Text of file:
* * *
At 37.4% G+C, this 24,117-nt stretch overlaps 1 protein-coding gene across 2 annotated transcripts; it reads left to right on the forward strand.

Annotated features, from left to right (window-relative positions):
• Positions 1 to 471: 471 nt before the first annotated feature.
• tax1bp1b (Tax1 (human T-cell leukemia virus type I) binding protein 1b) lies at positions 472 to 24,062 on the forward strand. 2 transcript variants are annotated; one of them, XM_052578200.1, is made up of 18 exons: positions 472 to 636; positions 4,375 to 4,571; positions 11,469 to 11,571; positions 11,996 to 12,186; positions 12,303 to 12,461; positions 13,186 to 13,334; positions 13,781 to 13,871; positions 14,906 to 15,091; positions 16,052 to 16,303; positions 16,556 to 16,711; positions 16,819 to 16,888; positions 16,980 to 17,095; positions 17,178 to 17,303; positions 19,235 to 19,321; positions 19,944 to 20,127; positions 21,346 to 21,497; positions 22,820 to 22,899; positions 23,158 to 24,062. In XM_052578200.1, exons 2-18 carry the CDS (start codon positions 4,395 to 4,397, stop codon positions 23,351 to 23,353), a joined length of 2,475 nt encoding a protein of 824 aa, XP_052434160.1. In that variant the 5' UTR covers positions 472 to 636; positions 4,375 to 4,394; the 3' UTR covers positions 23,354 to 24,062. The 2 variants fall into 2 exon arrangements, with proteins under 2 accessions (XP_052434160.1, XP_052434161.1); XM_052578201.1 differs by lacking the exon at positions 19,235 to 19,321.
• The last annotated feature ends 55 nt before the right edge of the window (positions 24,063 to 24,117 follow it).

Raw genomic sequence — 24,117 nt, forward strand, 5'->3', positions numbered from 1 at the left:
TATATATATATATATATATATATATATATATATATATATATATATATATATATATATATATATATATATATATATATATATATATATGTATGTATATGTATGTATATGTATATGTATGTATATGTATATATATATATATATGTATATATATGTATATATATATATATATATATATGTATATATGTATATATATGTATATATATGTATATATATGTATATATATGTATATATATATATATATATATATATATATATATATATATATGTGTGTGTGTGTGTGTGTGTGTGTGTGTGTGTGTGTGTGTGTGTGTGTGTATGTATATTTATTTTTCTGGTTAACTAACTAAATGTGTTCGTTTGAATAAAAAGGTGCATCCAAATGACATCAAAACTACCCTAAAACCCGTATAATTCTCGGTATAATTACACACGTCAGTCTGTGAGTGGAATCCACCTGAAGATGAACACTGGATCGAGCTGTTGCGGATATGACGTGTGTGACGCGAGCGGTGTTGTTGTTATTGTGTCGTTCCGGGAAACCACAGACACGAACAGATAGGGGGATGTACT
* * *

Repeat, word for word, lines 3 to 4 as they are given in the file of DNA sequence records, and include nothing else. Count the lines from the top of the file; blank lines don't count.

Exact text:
• Positions 1 to 471: 471 nt before the first annotated feature.
• tax1bp1b (Tax1 (human T-cell leukemia virus type I) binding protein 1b) lies at positions 472 to 24,062 on the forward strand. 2 transcript variants are annotated; one of them, XM_052578200.1, is made up of 18 exons: positions 472 to 636; positions 4,375 to 4,571; positions 11,469 to 11,571; positions 11,996 to 12,186; positions 12,303 to 12,461; positions 13,186 to 13,334; positions 13,781 to 13,871; positions 14,906 to 15,091; positions 16,052 to 16,303; positions 16,556 to 16,711; positions 16,819 to 16,888; positions 16,980 to 17,095; positions 17,178 to 17,303; positions 19,235 to 19,321; positions 19,944 to 20,127; positions 21,346 to 21,497; positions 22,820 to 22,899; positions 23,158 to 24,062. In XM_052578200.1, exons 2-18 carry the CDS (start codon positions 4,395 to 4,397, stop codon positions 23,351 to 23,353), a joined length of 2,475 nt encoding a protein of 824 aa, XP_052434160.1. In that variant the 5' UTR covers positions 472 to 636; positions 4,375 to 4,394; the 3' UTR covers positions 23,354 to 24,062. The 2 variants fall into 2 exon arrangements, with proteins under 2 accessions (XP_052434160.1, XP_052434161.1); XM_052578201.1 differs by lacking the exon at positions 19,235 to 19,321.